Disinformation war engulfs Mexican presidential race

Rival presidential candidates Xochitl Galvez (L) and Claudia Sheinbaum are vying to become Mexico's first woman president (ULISES RUIZ)
Rival presidential candidates Xochitl Galvez (L) and Claudia Sheinbaum are vying to become Mexico's first woman president (ULISES RUIZ)

Does Mexican presidential front-runner Claudia Sheinbaum want to make circumcision compulsory and close a revered Catholic church? No, it's all part of an election disinformation war.

The June 2 vote is not only being fought with campaigning in the streets, but also online, where the war is often based on false rumors, many of them debunked by AFP factcheckers.

Internet users using old videos or footage taken out of context have repeatedly accused opposition candidate Xochitl Galvez of wanting to scrap outgoing President Andres Manuel Lopez Obrador's social programs.

Sheinbaum, the granddaughter of Jewish migrants, has faced unfounded rumors that she wants to make circumcision mandatory and turn the Basilica of Guadalupe into a museum.

Such disinformation generates confusion that undermines confidence in candidates and discourages voting, said Felipe Lopez Veneroni, a political analyst and professor at the National Autonomous University of Mexico.

The hate speech creates "a completely irrational and emotional narrative, which is motivated more by fear than by the clarity of the proposals," he said.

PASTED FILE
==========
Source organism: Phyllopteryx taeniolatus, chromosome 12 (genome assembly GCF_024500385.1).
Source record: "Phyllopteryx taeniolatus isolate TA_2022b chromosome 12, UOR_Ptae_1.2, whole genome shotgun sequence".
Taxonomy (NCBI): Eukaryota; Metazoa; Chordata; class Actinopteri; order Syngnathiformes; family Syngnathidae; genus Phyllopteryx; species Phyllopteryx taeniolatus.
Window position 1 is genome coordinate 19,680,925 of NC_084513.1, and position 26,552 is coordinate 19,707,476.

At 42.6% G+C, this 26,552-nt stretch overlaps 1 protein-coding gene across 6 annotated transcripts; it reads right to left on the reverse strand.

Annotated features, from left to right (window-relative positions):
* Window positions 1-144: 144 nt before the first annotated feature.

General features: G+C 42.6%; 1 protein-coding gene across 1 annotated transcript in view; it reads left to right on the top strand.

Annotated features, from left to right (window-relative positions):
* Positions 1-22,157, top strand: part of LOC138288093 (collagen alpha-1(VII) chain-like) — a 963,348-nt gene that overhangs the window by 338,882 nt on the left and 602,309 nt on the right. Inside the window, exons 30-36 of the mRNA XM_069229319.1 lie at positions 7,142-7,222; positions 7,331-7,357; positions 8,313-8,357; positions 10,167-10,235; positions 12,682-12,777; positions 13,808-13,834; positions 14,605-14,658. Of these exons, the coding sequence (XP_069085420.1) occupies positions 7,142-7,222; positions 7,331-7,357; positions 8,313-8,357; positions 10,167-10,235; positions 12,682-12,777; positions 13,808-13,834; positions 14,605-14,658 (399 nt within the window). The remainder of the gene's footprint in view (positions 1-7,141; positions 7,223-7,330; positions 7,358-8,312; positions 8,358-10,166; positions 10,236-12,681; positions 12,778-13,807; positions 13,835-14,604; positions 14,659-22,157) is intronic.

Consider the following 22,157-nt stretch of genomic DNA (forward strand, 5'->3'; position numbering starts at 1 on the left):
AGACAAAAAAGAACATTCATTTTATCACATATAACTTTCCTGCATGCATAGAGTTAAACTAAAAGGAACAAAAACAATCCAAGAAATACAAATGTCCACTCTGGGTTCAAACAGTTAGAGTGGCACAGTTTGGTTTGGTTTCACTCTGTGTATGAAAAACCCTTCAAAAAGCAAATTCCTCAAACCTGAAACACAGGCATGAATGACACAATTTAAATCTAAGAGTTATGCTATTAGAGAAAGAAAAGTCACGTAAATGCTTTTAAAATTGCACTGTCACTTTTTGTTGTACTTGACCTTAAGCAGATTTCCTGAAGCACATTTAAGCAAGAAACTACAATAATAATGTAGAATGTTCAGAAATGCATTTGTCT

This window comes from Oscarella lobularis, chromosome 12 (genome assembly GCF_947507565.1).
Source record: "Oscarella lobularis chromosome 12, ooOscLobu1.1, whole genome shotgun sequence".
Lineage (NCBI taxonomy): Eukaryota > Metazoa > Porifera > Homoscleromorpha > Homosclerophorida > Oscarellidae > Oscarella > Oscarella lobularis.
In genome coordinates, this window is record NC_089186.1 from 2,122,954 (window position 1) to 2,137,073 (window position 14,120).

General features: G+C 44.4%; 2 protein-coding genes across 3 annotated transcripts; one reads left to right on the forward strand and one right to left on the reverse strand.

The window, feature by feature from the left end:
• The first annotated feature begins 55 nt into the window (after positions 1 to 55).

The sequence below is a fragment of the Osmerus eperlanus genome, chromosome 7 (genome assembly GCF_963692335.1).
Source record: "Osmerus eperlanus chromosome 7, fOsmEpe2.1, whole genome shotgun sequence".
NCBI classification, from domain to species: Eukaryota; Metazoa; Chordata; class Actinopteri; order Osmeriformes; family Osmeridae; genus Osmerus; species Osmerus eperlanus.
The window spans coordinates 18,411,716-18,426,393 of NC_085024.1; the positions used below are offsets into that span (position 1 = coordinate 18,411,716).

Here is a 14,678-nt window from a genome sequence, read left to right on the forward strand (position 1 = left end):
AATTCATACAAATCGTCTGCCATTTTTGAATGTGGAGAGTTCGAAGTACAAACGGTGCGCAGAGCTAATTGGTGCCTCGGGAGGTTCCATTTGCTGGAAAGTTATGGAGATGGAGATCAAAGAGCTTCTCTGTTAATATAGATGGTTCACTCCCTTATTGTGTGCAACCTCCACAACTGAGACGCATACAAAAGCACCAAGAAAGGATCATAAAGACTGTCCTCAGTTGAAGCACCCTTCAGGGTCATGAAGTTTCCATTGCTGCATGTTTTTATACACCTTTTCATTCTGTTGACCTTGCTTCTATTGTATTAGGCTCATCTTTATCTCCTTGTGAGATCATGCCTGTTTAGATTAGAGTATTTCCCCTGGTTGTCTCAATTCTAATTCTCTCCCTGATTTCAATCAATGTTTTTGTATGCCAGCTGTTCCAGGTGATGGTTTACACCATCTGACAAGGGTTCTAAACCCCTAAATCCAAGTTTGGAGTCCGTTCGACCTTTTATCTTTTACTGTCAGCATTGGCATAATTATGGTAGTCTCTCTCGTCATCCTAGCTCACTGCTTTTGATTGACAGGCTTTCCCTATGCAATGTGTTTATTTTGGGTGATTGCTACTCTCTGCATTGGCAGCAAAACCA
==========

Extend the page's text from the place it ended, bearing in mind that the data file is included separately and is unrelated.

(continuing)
False rumors reaffirm "prejudices that many people already have -- they believe what they want to believe," Veneroni said.

- 'Exclude and dissuade' -

Both Galvez and Sheinbaum -- who are competing to be Mexico's first woman president -- have been accused online of having lied about their university degrees.

Such attacks present them "as weak, incompetent or incapable of leading," said Frine Salguero, executive director of the Simone de Beauvoir Leadership Institute, a Mexico City training center for women.

"They seek to exclude and dissuade women who participate in the political sphere. Unfortunately it's a reflection of Mexican society," she added.

Immigrants have also been dragged into the disinformation war, accused of being bought with social assistance from the government in return for voting for Sheinbaum.

In reality, only 83,000 naturalized migrants are able to cast ballots -- a tiny fraction of the 99 million people registered to vote.

The National Electoral Institute has clarified that it does not grant the right to vote to foreigners without Mexican citizenship.

Accusations of fraud and doubts surrounding an electoral process are often commonplace on social media.

Days before the Mexican election, some users were still confused by misinformation about how they should mark their ballots, or whether pens provided by the electoral institute contain ink that can be erased.

Such falsehoods can sway voters and even alter the course of the elections, said Martha Tudon, digital rights officer at the rights group Article 19.

"It can be very serious in places where people don't have full internet access, only to WhatsApp and Facebook," and cannot verify what they receive, she said.

According to a study released by UNESCO last November, 61 percent of Mexicans get their information through social media.